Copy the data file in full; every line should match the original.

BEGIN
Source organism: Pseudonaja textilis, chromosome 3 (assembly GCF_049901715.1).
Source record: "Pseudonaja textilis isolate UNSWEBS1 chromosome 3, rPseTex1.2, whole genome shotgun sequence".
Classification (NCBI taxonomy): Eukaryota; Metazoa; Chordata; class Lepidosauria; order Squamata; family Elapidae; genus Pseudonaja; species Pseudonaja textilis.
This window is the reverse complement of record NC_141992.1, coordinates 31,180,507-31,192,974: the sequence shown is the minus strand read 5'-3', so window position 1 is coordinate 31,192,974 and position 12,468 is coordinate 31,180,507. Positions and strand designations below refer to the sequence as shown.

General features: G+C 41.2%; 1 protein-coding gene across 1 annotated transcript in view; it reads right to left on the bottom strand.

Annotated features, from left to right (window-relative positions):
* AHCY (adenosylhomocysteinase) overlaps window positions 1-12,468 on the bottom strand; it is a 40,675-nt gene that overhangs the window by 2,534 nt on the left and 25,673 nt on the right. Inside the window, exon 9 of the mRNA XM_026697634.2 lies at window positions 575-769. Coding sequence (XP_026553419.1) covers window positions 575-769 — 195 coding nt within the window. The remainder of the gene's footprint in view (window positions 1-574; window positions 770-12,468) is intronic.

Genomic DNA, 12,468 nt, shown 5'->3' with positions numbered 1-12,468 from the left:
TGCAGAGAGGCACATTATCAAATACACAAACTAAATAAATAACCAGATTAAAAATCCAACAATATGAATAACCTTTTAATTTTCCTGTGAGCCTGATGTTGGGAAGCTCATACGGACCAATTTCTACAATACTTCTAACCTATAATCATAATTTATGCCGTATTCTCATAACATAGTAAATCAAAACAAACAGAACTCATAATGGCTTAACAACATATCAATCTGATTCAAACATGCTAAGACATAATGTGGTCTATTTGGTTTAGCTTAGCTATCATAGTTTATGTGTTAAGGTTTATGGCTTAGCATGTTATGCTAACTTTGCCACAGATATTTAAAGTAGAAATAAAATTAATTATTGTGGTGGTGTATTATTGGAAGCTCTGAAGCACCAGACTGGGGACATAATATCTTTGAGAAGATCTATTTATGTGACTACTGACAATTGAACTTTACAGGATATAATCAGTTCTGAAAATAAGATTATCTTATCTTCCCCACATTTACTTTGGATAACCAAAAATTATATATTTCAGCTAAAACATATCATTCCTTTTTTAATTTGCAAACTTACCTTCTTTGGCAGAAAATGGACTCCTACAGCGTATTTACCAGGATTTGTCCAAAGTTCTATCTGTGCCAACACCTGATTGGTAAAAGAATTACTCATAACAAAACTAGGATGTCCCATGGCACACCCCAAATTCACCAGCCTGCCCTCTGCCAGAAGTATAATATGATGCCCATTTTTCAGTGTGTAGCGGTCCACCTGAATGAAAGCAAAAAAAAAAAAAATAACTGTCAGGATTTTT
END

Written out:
Source organism: Pseudonaja textilis, chromosome 3 (assembly GCF_049901715.1).
Source record: "Pseudonaja textilis isolate UNSWEBS1 chromosome 3, rPseTex1.2, whole genome shotgun sequence".
Classification (NCBI taxonomy): Eukaryota; Metazoa; Chordata; class Lepidosauria; order Squamata; family Elapidae; genus Pseudonaja; species Pseudonaja textilis.
This window is the reverse complement of record NC_141992.1, coordinates 31,180,507-31,192,974: the sequence shown is the minus strand read 5'-3', so window position 1 is coordinate 31,192,974 and position 12,468 is coordinate 31,180,507. Positions and strand designations below refer to the sequence as shown.

General features: G+C 41.2%; 1 protein-coding gene across 1 annotated transcript in view; it reads right to left on the bottom strand.

Annotated features, from left to right (window-relative positions):
* AHCY (adenosylhomocysteinase) overlaps window positions 1-12,468 on the bottom strand; it is a 40,675-nt gene that overhangs the window by 2,534 nt on the left and 25,673 nt on the right. Inside the window, exon 9 of the mRNA XM_026697634.2 lies at window positions 575-769. Coding sequence (XP_026553419.1) covers window positions 575-769 — 195 coding nt within the window. The remainder of the gene's footprint in view (window positions 1-574; window positions 770-12,468) is intronic.

Genomic DNA, 12,468 nt, shown 5'->3' with positions numbered 1-12,468 from the left:
TGCAGAGAGGCACATTATCAAATACACAAACTAAATAAATAACCAGATTAAAAATCCAACAATATGAATAACCTTTTAATTTTCCTGTGAGCCTGATGTTGGGAAGCTCATACGGACCAATTTCTACAATACTTCTAACCTATAATCATAATTTATGCCGTATTCTCATAACATAGTAAATCAAAACAAACAGAACTCATAATGGCTTAACAACATATCAATCTGATTCAAACATGCTAAGACATAATGTGGTCTATTTGGTTTAGCTTAGCTATCATAGTTTATGTGTTAAGGTTTATGGCTTAGCATGTTATGCTAACTTTGCCACAGATATTTAAAGTAGAAATAAAATTAATTATTGTGGTGGTGTATTATTGGAAGCTCTGAAGCACCAGACTGGGGACATAATATCTTTGAGAAGATCTATTTATGTGACTACTGACAATTGAACTTTACAGGATATAATCAGTTCTGAAAATAAGATTATCTTATCTTCCCCACATTTACTTTGGATAACCAAAAATTATATATTTCAGCTAAAACATATCATTCCTTTTTTAATTTGCAAACTTACCTTCTTTGGCAGAAAATGGACTCCTACAGCGTATTTACCAGGATTTGTCCAAAGTTCTATCTGTGCCAACACCTGATTGGTAAAAGAATTACTCATAACAAAACTAGGATGTCCCATGGCACACCCCAAATTCACCAGCCTGCCCTCTGCCAGAAGTATAATATGATGCCCATTTTTCAGTGTGTAGCGGTCCACCTGAATGAAAGCAAAAAAAAAAAAAATAACTGTCAGGATTTTT